Head coach John Tillman joined me on “The Reality Check” on WNST.net last week ahead of the Cornell loss and said the team wasn’t obsessing over the drought. “To put the pressure of the fact that it’s been such a long time (since Marylandreally isn’t fair to our guys and our players” Tillman told me. “Having that hang over their head, I don’t think that puts them in any better position to get the things that they want or anybody around here would want.”
Tillman did go on to say he recognized the fact that the drought really matters to fans in the area.
“We realize how important lacrosse is to the state of Maryland and what it means to our school.”
(In fairness to Tillman, his own drought at Maryland is only three seasons, and he’s done a great deal for the program in that span. Unfortunately for him, he inherited the albatross when he decided to take the job. He’ll bring in another top-ranked recruiting class next season, but no Inside Lacrosse ranking will give the Terrapins a championship trophy.)
Tillman wasn’t reflecting on the drought continuing after the Terps were spanked by potential Tewaaraton Award winner Rob Pannell and the Big Red. Instead, he was thankful to a group of seniors that stuck with him after he arrived as head coach from Harvard following the firing of Dave Cottle. He spoke of the group’s accomplishments and what they will mean in Maryland lacrosse history.
“I think for this senior class especially, just knowing how hard that last 30 minutes was for us, but also just appreciating what this group of young men has done for our program in terms of getting us back to championship weekend and winning an ACC Championship” Tillman said following the defeat. “As I told them walking off the field and seeing all these young guys with Maryland lacrosse stuff on and realizing what they’ve done. The way people look at this program now. I don’t think they can truly understand what they’ve done for our program and what they’ve meant to our school and, again, selfishly I’m just so proud of the type of people they are and how they’ve done their business. It’s going to be tough saying goodbye and not being around them anymore, but like I told them in the locker room, `Once a Terp, always a Terp.’”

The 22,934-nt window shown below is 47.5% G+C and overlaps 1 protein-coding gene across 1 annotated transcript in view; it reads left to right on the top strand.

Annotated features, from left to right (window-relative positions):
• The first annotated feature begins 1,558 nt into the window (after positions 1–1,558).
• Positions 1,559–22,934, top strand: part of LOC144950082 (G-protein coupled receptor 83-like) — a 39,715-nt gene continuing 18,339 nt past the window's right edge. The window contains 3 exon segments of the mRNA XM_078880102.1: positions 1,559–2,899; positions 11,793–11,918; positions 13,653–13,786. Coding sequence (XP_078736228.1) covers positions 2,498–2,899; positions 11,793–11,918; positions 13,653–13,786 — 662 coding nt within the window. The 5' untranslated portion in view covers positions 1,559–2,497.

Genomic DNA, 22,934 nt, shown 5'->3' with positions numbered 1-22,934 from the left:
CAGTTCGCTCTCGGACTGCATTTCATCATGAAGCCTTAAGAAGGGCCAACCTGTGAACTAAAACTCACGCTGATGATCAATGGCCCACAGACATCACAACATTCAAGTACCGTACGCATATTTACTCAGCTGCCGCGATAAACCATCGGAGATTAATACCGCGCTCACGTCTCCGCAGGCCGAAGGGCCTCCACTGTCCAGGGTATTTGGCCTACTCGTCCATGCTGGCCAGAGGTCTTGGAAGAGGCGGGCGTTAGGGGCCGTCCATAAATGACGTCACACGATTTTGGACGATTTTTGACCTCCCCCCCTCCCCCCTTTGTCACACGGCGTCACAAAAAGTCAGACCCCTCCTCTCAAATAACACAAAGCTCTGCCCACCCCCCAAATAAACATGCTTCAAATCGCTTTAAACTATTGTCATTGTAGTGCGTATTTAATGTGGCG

He’s right to point these things out, but he’s not exactly accurate about how the group will be viewed. The problem is, we’ve seen this group before. We’ve seen the ACC regular season titles, the ACC Tournament titles, the trips to the Final Four, the appearances in the national title game. We’ve seen outstanding goal scorers, incredible defensive efforts and stalwart goalkeepers. We’ve seen teams that had minimal expectations and far surpassed them and teams (like this year’s) that had incredible expectations and stumbled to the finish line. We’ve seen Tournament games where the Terps fell in heartbreaking fourth quarter fashion and games (like this year) where they were absolutely overwhelmed.
We’ve seen it all-except for one thing. We haven’t seen a championship.
It doesn’t mean this group won’t be remembered. I enjoyed and remember fondly players like Jeremy Walters and Harry Alford that couldn’t snap the drought either.
But I’ll remember much more the ones who finally do.
Until then-just more disappointment, even for those who accomplish a great deal.